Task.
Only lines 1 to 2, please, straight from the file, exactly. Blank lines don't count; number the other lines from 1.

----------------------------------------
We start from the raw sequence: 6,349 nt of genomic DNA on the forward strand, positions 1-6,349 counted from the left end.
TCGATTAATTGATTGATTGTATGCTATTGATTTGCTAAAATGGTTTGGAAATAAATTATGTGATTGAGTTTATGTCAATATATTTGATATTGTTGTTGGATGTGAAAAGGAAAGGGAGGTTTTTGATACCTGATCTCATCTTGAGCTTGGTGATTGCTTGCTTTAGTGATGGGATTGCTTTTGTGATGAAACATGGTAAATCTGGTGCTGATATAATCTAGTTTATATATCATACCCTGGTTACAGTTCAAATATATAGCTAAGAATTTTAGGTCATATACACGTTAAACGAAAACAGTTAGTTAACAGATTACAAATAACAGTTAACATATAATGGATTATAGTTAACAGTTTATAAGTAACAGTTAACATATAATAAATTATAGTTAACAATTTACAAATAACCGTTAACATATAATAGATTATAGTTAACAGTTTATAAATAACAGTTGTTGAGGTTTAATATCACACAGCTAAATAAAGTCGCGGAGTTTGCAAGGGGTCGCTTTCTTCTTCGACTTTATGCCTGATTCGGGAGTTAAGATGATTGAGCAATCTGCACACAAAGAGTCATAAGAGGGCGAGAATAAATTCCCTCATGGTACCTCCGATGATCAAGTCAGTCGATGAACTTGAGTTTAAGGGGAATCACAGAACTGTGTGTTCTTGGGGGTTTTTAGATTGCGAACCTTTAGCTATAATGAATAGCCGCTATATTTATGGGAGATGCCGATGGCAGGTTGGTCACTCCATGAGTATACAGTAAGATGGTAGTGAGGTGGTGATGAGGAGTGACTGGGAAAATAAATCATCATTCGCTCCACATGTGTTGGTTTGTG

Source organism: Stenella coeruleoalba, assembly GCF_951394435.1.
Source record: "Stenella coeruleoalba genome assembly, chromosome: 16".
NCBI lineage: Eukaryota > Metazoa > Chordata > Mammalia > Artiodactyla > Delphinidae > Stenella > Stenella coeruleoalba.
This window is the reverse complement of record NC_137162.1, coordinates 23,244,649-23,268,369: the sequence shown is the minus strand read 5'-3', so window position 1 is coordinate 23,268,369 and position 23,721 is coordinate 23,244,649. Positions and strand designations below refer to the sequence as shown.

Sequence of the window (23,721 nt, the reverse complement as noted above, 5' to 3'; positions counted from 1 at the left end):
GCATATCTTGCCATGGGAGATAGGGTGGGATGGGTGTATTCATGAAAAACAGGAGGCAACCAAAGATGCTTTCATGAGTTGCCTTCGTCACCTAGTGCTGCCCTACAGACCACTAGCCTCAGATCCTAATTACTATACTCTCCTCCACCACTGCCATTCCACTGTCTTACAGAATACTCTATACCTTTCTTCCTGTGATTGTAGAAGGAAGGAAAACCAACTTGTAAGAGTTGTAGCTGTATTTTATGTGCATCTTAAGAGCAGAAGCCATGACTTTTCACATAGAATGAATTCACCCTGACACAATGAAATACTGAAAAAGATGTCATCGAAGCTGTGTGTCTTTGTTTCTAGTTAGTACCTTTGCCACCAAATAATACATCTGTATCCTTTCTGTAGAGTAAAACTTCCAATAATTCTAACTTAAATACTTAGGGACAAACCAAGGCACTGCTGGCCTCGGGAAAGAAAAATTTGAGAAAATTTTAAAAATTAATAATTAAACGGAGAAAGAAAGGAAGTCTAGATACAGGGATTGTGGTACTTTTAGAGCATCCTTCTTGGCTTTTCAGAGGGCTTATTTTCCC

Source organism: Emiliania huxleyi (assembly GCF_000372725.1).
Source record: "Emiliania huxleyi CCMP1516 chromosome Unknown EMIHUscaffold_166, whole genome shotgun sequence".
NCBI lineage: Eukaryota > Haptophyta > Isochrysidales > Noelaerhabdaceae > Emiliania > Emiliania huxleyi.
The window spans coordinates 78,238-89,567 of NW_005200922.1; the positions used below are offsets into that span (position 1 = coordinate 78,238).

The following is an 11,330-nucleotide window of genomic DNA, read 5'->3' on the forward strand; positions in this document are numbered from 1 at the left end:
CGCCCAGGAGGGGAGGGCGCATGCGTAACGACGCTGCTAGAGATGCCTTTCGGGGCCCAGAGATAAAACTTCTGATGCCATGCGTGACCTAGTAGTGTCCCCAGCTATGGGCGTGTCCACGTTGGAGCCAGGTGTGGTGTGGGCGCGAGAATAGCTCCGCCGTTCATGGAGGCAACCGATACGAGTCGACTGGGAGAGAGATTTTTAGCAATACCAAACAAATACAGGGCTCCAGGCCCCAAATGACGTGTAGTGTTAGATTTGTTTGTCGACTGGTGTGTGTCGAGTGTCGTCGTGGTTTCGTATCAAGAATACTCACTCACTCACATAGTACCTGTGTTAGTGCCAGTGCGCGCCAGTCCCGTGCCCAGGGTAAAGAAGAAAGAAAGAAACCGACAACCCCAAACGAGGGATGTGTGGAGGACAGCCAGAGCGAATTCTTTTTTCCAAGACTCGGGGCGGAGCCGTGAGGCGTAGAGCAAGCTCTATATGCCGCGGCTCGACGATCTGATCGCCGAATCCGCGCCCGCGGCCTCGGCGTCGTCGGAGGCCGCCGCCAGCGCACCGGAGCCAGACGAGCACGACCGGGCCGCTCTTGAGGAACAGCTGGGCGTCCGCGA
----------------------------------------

We start from the raw sequence: 6,349 nt of genomic DNA on the forward strand, positions 1-6,349 counted from the left end.
TCGATTAATTGATTGATTGTATGCTATTGATTTGCTAAAATGGTTTGGAAATAAATTATGTGATTGAGTTTATGTCAATATATTTGATATTGTTGTTGGATGTGAAAAGGAAAGGGAGGTTTTTGATACCTGATCTCATCTTGAGCTTGGTGATTGCTTGCTTTAGTGATGGGATTGCTTTTGTGATGAAACATGGTAAATCTGGTGCTGATATAATCTAGTTTATATATCATACCCTGGTTACAGTTCAAATATATAGCTAAGAATTTTAGGTCATATACACGTTAAACGAAAACAGTTAGTTAACAGATTACAAATAACAGTTAACATATAATGGATTATAGTTAACAGTTTATAAGTAACAGTTAACATATAATAAATTATAGTTAACAATTTACAAATAACCGTTAACATATAATAGATTATAGTTAACAGTTTATAAATAACAGTTGTTGAGGTTTAATATCACACAGCTAAATAAAGTCGCGGAGTTTGCAAGGGGTCGCTTTCTTCTTCGACTTTATGCCTGATTCGGGAGTTAAGATGATTGAGCAATCTGCACACAAAGAGTCATAAGAGGGCGAGAATAAATTCCCTCATGGTACCTCCGATGATCAAGTCAGTCGATGAACTTGAGTTTAAGGGGAATCACAGAACTGTGTGTTCTTGGGGGTTTTTAGATTGCGAACCTTTAGCTATAATGAATAGCCGCTATATTTATGGGAGATGCCGATGGCAGGTTGGTCACTCCATGAGTATACAGTAAGATGGTAGTGAGGTGGTGATGAGGAGTGACTGGGAAAATAAATCATCATTCGCTCCACATGTGTTGGTTTGTG